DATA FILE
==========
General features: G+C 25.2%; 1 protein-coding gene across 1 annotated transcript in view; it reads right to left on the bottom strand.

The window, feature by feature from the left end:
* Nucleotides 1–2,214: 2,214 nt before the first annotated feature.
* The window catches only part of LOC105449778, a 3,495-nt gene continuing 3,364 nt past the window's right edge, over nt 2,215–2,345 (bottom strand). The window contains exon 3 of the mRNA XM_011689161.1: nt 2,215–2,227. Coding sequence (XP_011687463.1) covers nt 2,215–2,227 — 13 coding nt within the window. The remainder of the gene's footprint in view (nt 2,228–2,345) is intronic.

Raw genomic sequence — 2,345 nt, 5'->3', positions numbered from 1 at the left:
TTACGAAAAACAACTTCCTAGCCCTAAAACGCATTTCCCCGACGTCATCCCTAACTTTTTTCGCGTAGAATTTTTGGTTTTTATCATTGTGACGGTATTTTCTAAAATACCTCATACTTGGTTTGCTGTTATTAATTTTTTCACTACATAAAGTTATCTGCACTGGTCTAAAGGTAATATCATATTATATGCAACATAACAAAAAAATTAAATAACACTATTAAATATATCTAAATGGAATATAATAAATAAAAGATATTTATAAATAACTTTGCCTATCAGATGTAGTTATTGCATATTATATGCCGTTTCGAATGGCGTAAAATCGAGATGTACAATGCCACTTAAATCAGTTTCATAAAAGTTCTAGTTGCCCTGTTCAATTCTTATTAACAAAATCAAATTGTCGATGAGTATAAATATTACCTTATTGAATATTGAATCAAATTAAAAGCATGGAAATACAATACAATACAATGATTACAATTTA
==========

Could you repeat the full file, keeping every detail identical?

General features: G+C 25.2%; 1 protein-coding gene across 1 annotated transcript in view; it reads right to left on the bottom strand.

The window, feature by feature from the left end:
* Nucleotides 1–2,214: 2,214 nt before the first annotated feature.
* The window catches only part of LOC105449778, a 3,495-nt gene continuing 3,364 nt past the window's right edge, over nt 2,215–2,345 (bottom strand). The window contains exon 3 of the mRNA XM_011689161.1: nt 2,215–2,227. Coding sequence (XP_011687463.1) covers nt 2,215–2,227 — 13 coding nt within the window. The remainder of the gene's footprint in view (nt 2,228–2,345) is intronic.

Raw genomic sequence — 2,345 nt, 5'->3', positions numbered from 1 at the left:
TTACGAAAAACAACTTCCTAGCCCTAAAACGCATTTCCCCGACGTCATCCCTAACTTTTTTCGCGTAGAATTTTTGGTTTTTATCATTGTGACGGTATTTTCTAAAATACCTCATACTTGGTTTGCTGTTATTAATTTTTTCACTACATAAAGTTATCTGCACTGGTCTAAAGGTAATATCATATTATATGCAACATAACAAAAAAATTAAATAACACTATTAAATATATCTAAATGGAATATAATAAATAAAAGATATTTATAAATAACTTTGCCTATCAGATGTAGTTATTGCATATTATATGCCGTTTCGAATGGCGTAAAATCGAGATGTACAATGCCACTTAAATCAGTTTCATAAAAGTTCTAGTTGCCCTGTTCAATTCTTATTAACAAAATCAAATTGTCGATGAGTATAAATATTACCTTATTGAATATTGAATCAAATTAAAAGCATGGAAATACAATACAATACAATGATTACAATTTA